So there is a competition run by the Australian Writers’ Centre called “Furious Fiction“, which is a 55-hour event each month that asks writers to put forth their best 500-word writing to a set of specific criteria.
The below example is my entry to the April competition, in which entries needed to meet the following criteria:
- The title of the story had to be THE ELEPHANT IN THE ROOM.
- The story had to feature the words “busted”, “emerged” and “key”.
- The story had to end with “the clock struck four”.
They also, obviously, suggested that you try to stay relatively close to the spirit of the titular saying.
I was actually pretty happy with this piece, but this was my first try at really short writing like this so it was a bit of a struggle, and I didn’t expect much to come of it. Having said that, I tricked my Year 9 students into reading it, planting it within an anthology of their writing, and they liked it.
I suppose as long as I have their approval, what more do I need?
The Elephant in the Room
“Look Malcolm, I think it’s time that we addressed the –“ Jen was cut off by the Operations Commander, who had torn his eyes away from the glowing screens when she had spoken.
“If anything, this is actually a better outcome,” Malcolm said, staring at the other worried-looking faces dotting the room, “and with the thrust systems the way they are –“
“You mean completely busted?” said Jen.
Malcolm continued unphased, “with the thrust systems the way they are I think we should just take what we can get.”
At this there was silence. In the end, there was very little that the others could do. They had all seen Malcolm key in the coordinate override when they realised that the ship that was meant to be on an intercept course to land on Europa would instead continue on into the much larger gravitational well that held 53 moons in orbit if they didn’t intervene.
Realistically, all they could do is try to appeal to his sense of human dignity. And it was for this reason that they all looked so hopeless.
“Listen,” Malcolm said, turning to face them. Everyone in the room could feel an ‘inspirational’ speech coming on, which they all knew they didn’t have time for, “this is a numbers game – we all know that – and we all know when the primary thrusters go, there isn’t much we can do.”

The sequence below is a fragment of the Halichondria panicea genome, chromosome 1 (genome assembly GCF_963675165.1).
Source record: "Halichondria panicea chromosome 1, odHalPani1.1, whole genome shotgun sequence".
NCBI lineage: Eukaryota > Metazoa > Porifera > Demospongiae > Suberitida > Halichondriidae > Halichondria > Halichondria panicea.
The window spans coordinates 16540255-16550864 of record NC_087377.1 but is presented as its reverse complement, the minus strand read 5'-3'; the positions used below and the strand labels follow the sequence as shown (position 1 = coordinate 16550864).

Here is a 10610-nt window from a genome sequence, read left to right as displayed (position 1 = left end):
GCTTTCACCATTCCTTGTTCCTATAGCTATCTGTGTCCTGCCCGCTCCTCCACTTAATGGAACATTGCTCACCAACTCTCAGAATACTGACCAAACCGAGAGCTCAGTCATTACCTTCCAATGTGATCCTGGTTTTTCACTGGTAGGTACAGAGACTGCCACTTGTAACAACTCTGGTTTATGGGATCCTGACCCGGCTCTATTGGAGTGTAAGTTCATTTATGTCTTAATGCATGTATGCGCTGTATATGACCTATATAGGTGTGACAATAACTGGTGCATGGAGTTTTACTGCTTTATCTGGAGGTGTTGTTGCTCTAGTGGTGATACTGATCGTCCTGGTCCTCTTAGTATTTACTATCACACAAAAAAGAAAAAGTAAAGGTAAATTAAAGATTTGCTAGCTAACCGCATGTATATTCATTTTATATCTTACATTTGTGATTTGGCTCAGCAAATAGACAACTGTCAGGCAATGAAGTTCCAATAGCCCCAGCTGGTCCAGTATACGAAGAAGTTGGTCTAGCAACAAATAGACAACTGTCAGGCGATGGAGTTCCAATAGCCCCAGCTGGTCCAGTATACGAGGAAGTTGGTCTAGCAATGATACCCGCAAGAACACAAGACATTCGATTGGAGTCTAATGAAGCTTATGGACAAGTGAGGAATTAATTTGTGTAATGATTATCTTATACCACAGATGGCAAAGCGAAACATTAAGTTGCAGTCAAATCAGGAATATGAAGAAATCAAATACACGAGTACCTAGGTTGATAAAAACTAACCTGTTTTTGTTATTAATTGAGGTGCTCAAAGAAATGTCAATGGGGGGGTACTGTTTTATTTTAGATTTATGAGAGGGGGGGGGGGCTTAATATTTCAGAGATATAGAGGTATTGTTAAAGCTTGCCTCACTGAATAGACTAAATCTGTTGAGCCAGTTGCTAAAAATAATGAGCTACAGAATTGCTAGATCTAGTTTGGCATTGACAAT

“That is why we have secondary thrust Mal,” said Jen, “that is why we have contingencies.”
“And in a situation like this, secondaries only have a seventy percent chance of working, if that,” Malcolm wasn’t letting up, “if we continue with my plan, then we are certain to get some valuable data about the atmos and the core.”
“So you’re saying a bit of data is worth more than a ten-year mission?”
“We can send another mission Jen – the funding won’t dry up, not now that it’s emerged that we have to find a way off this dump.”
“But Mal we still have time, if we burn before o-four-hundred we might just–“
“Mal there are people on that ship!”
“We can get more people, and we can get a new ship” said Mal, barely finishing his sentence before Jen and the others had left the room.
* * * * *
The crew had been woken two days ago, and the excitement amongst the fifteen of them was palpable. For them, it had only felt like a three-week trip, and while the cryo-sleep couldn’t stop their aging, it had certainly made interplanetary travel much easier.
So, the fifteen first settlers of the Outer System watched the ice-moon, shining by the light of the distant sun, approach from the viewing bay and thought of home – both old and new. As the ship drew near, the crew braced for a thrust that never came, and watched their new home sail past while in the Command Centre, Malcolm stood alone, smiling as the clock struck four.